In extreme cases, you may be able to request a new Social Security number. This is recommended for cases of reoccurring identity theft. While this step can stop identity thieves from using your information, you also could lose your credit history.
How to Protect Your Social Security Number
Understanding the answer to “What can someone do with your Social Security number?” can help you protect yourself and your finances. Below is a look at several preventive steps you can take to reduce the risk of someone stealing your Social Security number.
- Don’t carry your Social Security card in your wallet or purse.
- Be careful who you share your Social Security number with. Most creditors and financial institutions will only request your full Social Security number when you open an account.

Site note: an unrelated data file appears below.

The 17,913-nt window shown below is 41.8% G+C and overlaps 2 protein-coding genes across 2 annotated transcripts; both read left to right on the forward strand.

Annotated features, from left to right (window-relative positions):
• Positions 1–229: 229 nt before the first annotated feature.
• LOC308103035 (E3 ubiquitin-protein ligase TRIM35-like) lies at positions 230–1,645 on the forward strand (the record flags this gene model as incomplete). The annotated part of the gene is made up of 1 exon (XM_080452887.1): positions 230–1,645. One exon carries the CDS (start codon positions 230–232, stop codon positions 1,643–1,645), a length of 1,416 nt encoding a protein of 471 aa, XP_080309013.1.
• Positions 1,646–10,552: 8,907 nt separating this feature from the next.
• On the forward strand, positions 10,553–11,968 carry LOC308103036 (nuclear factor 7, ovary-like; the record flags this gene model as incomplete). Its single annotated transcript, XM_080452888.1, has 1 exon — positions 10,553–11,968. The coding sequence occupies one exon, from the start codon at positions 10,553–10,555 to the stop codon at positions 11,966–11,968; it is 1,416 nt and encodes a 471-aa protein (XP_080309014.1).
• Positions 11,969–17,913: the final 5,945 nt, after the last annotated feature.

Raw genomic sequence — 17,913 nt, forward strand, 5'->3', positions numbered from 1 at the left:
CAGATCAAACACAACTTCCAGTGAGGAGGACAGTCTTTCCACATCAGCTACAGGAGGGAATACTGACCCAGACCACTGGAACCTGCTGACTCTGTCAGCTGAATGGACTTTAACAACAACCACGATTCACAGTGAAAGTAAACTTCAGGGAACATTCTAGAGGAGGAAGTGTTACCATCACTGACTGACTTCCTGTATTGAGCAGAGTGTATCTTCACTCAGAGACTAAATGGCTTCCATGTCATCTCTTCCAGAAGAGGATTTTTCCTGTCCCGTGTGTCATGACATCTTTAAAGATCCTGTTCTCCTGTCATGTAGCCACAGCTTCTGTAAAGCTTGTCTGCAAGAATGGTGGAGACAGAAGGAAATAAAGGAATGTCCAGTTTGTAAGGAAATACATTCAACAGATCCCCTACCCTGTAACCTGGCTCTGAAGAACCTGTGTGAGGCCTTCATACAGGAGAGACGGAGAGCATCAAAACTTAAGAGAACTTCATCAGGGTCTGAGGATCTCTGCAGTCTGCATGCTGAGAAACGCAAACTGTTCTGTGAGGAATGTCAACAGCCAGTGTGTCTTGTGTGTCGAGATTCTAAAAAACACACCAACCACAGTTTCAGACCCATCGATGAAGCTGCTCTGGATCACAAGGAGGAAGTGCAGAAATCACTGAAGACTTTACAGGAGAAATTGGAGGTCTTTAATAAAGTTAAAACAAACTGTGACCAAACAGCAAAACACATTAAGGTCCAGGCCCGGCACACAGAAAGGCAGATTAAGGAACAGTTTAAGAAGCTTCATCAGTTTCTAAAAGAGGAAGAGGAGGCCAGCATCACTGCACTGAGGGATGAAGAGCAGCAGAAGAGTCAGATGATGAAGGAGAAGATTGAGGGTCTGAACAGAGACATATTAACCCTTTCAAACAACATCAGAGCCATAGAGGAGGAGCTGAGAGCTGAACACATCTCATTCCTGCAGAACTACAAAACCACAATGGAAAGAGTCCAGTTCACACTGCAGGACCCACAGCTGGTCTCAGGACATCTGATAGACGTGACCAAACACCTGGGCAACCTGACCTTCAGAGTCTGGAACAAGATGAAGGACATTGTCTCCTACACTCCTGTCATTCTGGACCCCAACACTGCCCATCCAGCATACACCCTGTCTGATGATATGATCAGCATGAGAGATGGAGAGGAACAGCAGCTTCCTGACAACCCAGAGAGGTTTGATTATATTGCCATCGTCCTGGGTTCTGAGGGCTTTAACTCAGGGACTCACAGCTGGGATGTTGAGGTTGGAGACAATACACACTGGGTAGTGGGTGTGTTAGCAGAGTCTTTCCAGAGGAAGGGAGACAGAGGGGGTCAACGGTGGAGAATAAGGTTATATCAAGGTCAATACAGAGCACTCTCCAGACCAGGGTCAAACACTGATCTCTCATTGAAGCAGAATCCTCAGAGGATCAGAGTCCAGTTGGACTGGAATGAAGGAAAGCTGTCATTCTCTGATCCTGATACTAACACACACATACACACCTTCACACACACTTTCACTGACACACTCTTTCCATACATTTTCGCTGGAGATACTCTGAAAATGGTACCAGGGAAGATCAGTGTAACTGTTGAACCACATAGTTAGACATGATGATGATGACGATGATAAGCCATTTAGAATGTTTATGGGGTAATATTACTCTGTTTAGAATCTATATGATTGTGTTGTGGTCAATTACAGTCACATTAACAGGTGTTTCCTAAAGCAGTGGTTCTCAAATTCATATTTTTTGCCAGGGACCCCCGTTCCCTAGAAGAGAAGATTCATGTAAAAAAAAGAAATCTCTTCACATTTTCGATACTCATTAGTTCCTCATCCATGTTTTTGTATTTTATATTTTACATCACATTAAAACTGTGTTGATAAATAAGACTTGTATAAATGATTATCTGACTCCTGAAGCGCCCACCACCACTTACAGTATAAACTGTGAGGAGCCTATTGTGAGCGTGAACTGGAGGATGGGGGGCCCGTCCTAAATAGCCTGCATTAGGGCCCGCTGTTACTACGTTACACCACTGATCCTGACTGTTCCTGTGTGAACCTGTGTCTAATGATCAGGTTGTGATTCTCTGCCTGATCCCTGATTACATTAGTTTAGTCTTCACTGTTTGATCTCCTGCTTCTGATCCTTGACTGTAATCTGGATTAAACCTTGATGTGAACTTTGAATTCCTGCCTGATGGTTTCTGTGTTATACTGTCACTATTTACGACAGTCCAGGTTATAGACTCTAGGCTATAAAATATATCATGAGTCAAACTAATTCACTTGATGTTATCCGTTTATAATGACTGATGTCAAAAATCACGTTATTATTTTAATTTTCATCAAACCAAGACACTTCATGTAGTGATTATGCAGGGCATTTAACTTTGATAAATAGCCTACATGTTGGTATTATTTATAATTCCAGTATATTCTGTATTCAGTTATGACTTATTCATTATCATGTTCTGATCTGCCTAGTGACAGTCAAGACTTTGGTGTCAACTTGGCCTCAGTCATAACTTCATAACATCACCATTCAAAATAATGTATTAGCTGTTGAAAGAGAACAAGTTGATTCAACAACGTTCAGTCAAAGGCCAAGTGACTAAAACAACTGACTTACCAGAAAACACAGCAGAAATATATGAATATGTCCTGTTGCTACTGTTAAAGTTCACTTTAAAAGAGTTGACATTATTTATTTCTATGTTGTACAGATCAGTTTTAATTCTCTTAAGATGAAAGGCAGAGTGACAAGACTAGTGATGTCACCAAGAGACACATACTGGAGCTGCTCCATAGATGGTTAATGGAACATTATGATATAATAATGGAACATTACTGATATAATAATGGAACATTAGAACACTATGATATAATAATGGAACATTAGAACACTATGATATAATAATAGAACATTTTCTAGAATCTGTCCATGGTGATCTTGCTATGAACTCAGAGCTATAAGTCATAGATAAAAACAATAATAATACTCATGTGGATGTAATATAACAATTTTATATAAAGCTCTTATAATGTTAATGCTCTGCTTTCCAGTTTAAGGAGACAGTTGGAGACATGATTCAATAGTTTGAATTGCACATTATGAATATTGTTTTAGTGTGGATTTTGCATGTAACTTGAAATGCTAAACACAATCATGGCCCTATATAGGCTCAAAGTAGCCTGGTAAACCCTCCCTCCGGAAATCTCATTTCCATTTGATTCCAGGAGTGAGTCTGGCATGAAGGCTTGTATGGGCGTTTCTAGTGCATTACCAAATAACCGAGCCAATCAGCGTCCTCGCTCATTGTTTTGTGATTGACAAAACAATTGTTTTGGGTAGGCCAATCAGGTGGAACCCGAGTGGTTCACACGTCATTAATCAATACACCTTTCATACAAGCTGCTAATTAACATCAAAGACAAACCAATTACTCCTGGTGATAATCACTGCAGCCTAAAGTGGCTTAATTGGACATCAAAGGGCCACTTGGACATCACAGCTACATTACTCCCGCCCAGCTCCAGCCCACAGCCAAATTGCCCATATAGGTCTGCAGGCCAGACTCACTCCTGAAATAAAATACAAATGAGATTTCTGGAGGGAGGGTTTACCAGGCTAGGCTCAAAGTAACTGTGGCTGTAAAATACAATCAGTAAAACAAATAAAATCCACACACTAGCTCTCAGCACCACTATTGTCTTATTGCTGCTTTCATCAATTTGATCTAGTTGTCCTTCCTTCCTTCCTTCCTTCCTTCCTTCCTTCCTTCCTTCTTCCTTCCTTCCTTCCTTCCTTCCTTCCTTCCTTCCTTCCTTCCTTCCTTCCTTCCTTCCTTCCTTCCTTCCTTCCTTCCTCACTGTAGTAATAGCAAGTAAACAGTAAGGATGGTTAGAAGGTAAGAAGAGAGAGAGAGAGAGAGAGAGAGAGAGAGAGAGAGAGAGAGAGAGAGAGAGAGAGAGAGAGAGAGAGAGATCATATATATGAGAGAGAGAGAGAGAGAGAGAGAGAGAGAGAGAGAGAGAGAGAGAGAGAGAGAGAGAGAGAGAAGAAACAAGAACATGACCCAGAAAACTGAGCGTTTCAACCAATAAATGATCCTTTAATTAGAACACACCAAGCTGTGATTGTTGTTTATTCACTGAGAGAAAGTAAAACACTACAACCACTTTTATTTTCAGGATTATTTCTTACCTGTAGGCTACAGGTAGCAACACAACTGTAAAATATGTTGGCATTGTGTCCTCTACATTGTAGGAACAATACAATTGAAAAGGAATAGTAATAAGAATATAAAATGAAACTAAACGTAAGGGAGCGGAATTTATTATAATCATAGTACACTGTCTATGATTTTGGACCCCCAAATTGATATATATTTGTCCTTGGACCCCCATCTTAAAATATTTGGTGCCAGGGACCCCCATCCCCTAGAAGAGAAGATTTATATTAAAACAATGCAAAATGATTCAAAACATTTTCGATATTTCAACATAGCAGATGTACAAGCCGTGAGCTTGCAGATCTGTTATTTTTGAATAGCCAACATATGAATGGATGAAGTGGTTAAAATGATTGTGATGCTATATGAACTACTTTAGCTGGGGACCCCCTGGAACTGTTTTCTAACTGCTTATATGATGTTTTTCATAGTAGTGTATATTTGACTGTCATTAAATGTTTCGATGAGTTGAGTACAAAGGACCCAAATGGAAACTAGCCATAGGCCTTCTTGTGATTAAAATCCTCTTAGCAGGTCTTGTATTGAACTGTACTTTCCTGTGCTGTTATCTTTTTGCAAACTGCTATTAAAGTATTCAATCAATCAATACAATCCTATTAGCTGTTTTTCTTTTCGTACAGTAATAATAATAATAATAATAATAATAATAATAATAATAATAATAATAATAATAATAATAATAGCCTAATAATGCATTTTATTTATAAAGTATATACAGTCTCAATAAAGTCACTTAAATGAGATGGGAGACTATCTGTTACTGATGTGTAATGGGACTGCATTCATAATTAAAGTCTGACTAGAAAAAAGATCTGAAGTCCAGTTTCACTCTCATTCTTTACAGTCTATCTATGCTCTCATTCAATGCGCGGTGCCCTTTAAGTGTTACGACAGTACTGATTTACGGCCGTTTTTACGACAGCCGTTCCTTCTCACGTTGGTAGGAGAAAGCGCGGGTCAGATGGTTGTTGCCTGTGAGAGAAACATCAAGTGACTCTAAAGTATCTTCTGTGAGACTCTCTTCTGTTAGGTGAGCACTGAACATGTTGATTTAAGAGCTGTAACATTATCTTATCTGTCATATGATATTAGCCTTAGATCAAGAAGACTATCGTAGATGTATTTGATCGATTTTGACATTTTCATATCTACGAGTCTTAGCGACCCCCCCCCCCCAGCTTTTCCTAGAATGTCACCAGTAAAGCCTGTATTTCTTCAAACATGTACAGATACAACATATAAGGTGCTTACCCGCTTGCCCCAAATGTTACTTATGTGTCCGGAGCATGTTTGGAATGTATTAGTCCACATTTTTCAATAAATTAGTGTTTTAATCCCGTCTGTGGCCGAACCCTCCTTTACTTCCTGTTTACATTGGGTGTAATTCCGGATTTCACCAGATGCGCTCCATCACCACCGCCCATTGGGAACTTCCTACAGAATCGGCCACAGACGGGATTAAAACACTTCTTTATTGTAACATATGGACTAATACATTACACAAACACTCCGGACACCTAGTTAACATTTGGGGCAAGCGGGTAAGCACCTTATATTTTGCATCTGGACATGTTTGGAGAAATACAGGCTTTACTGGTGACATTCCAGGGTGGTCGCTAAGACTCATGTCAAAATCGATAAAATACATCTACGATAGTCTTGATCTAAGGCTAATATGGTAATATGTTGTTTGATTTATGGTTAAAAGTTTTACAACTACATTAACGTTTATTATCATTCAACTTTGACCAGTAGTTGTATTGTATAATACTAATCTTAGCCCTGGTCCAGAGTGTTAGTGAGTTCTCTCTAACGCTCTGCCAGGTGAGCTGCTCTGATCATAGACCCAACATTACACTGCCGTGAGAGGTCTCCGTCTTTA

- Keep your Social Security number and all documents that include your number in a locked filing cabinet or fireproof safe.
- Shred all documents that contain your personal information, including your Social Security number.
- Keep your electronics, including your phones, tablets, and laptops, updated with the latest safety features.
- Don’t respond to unsolicited text messages, emails, or phone calls. Instead, contact your bank, credit card company, or other creditors directly.
- Sign up for multifactor authentication account access when possible.